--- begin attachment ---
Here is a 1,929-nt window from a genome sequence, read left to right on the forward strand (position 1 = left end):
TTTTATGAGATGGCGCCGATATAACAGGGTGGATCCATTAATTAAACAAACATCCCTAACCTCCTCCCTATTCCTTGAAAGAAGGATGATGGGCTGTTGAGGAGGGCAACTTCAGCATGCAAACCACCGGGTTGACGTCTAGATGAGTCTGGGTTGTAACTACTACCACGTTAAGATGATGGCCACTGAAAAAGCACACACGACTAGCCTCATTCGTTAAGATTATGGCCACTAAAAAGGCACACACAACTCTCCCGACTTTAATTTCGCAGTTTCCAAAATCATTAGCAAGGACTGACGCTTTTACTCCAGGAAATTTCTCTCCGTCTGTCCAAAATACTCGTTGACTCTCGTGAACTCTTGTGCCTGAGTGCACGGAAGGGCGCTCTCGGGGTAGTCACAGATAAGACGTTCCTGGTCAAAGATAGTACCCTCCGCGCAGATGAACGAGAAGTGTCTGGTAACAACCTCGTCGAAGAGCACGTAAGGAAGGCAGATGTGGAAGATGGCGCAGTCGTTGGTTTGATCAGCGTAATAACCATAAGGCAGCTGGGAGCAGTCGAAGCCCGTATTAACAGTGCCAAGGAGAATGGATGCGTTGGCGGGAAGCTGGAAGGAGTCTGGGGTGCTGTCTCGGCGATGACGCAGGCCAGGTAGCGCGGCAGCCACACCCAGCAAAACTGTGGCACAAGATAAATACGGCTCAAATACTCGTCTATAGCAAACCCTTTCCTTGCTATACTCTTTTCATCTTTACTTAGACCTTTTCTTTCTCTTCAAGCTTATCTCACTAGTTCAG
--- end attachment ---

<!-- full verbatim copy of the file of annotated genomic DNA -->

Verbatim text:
Here is a 1,929-nt window from a genome sequence, read left to right on the forward strand (position 1 = left end):
TTTTATGAGATGGCGCCGATATAACAGGGTGGATCCATTAATTAAACAAACATCCCTAACCTCCTCCCTATTCCTTGAAAGAAGGATGATGGGCTGTTGAGGAGGGCAACTTCAGCATGCAAACCACCGGGTTGACGTCTAGATGAGTCTGGGTTGTAACTACTACCACGTTAAGATGATGGCCACTGAAAAAGCACACACGACTAGCCTCATTCGTTAAGATTATGGCCACTAAAAAGGCACACACAACTCTCCCGACTTTAATTTCGCAGTTTCCAAAATCATTAGCAAGGACTGACGCTTTTACTCCAGGAAATTTCTCTCCGTCTGTCCAAAATACTCGTTGACTCTCGTGAACTCTTGTGCCTGAGTGCACGGAAGGGCGCTCTCGGGGTAGTCACAGATAAGACGTTCCTGGTCAAAGATAGTACCCTCCGCGCAGATGAACGAGAAGTGTCTGGTAACAACCTCGTCGAAGAGCACGTAAGGAAGGCAGATGTGGAAGATGGCGCAGTCGTTGGTTTGATCAGCGTAATAACCATAAGGCAGCTGGGAGCAGTCGAAGCCCGTATTAACAGTGCCAAGGAGAATGGATGCGTTGGCGGGAAGCTGGAAGGAGTCTGGGGTGCTGTCTCGGCGATGACGCAGGCCAGGTAGCGCGGCAGCCACACCCAGCAAAACTGTGGCACAAGATAAATACGGCTCAAATACTCGTCTATAGCAAACCCTTTCCTTGCTATACTCTTTTCATCTTTACTTAGACCTTTTCTTTCTCTTCAAGCTTATCTCACTAGTTCAG